Audit: N.H. can’t track how cash assistance is spent by welfare recipients
It’s almost impossible for the state government to track how the cash benefits it provides to welfare recipients are spent, and the goals of those cash assistance programs are defined only broadly by state law, according to a performance audit released yesterday.
The report, prepared by the Legislature’s budget and audit office, recommends lawmakers consider setting specific goals for programs that provide cash directly to low-income New Hampshire residents, and then restrict how the money can be spent in order to advance those goals.
More than 13,000 people were receiving cash benefits as of March. In June, the state stopped issuing paper checks, so all benefits are now provided via direct deposit into a bank account or on an Electronic Benefit Transfer card that, like a bank debit card, can be used at stores or to withdraw money from ATMs.
In the first nine months of fiscal 2013, more than $23 million in benefits was spent via EBT cards, and 78 percent of that money was withdrawn as cash from an ATM. That means the state doesn’t have any way to know what people eventually bought with the money, which also is true of money distributed by direct deposit, according to the audit, which was prepared by the nonpartisan legislative budget assistant’s office.
“There’s really no oversight. . . . It seems like a pretty open checkbook,” said Rep. Peter Leishman, a Peterborough Democrat, as the report was presented yesterday to the Legislature’s Fiscal Committee.
The state Department of Health and Human Services simply doesn’t have the staff to check how benefits are being spent, said Terry Smith, director of the Division of Family Assistance.
“Given our current resources, that would be impossible,” he said. “We have 13,000-and-change individuals on cash assistance, and were we to get into the personal purchasing habits of each, that would require a staffing increase of significant financial burden.”
In any case, the state doesn’t place many restrictions on how cash assistance can be spent, the report found.
Food stamps, a federal benefit formally called the Supplemental Nutrition Assistance Program, are provided via EBT cards and can only be spent at retailers on eligible food items.
But there are no such restrictions on the cash provided under programs such as Temporary Assistance to Needy Families, Old Age Assistance, Aid to the Permanently and Totally Disabled, Aid to the Needy Blind and Refugee Cash Assistance.
Some rely entirely on state funding, while others use federal money or a mix of federal and state funding. They have broad goals under state law, for example helping people provide for themselves in a manner “compatible with decency and health,” or to “eliminate or reduce the harmful effects of poverty.”
Auditors said they asked a nonstatistical sample of 52 cash-aid recipients how they spend the money. Most, 54 percent, said they use it for rent, and 46 percent said they use the money to pay utility bills. Toiletries, transportation, food and clothing were also popular items. Only a few people said they use the benefits for cigarettes (6 percent) or alcohol (2 percent).
The Division of Family Assistance tells its clients the money is intended for “life essentials,” but “life essentials is not defined, leaving interpretation to recipients,” said Vilay DiCicco, a senior audit manager at the legislative budget assistant’s office.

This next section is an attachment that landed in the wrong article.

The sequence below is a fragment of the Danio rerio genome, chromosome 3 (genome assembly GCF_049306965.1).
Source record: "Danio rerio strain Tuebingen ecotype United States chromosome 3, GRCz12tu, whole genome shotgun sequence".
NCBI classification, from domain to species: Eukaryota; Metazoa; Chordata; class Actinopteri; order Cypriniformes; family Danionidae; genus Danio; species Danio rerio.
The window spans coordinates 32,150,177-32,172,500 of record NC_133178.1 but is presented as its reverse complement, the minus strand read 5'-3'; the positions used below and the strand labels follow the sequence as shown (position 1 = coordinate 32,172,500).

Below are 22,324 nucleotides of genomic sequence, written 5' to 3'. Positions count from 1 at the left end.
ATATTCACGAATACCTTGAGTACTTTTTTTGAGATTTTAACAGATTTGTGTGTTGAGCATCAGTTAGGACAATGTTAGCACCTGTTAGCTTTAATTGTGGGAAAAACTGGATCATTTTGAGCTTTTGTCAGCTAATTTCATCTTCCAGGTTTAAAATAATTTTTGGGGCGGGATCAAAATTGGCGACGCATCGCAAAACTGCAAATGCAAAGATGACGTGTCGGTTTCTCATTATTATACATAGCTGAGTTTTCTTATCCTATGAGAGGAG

As of this summer, New Hampshire did enact a new federal requirement that bars EBT benefits from being spent at liquor stores, gambling establishments such as casinos and adult entertainment venues such as strip clubs. But “these restrictions will likely be largely ineffective and difficult to enforce,” the audit found.
The report did find that EBT cards provide “a cost-effective way to distribute cash assistance to recipients.”
But it recommends, among other things, that the Legislature “consider clearly outlining the goals of the cash assistance” provided by state programs, and then HHS should “adopt administrative rules for restrictions on the use of cash assistance that are aligned with stated program objectives in state law.”
Last year, then-House Speaker Bill O’Brien, a Mont Vernon Republican, said he planned to introduce legislation in 2013 to ban EBT cards from being used for “unnecessary items.” But the plan was dropped after Democrats won a majority in the House last November.
Sen. Jeanie Forrester, a Meredith Republican and chairwoman of the Senate Finance Committee, thinks legislators should act next year.
The report, Forrester said in a statement, “highlighted some significant concerns that should be addressed in the next legislative session. While the audit shows that a majority of EBT spending is directed towards necessary living expenses, such as rent, food, transportation and health care, it also suggests that clearer statutory guidance and improved regulatory oversight could save the programs millions by reducing the use of these cash benefits on goods and services outside the scope of this taxpayer funded assistance program.”
Rep. Ken Weyler, a Kingston Republican, indicated yesterday he’d be willing to sponsor legislation next year, if HHS would support the bill.
But Smith said the devil is always in the details.
“Certain things are pretty clear. I don’t think anybody intended the taxpayers’ cash assistance to be spent on alcohol or cigarettes or adult entertainment. . . . But after that, it begins to get very controversial,” Smith said.
For example, he said, some might see the purchase of a gun as appropriate “because our clients live in the lowest-income housing where crime is higher,” while others might object.
“Those are the kinds of things that the department can’t decide, but we could certainly raise the issues for you,” Smith told Weyler.
(Ben Leubsdorf can be reached at 369-3307 or
firstname.lastname@example.org or on Twitter @BenLeubsdorf.)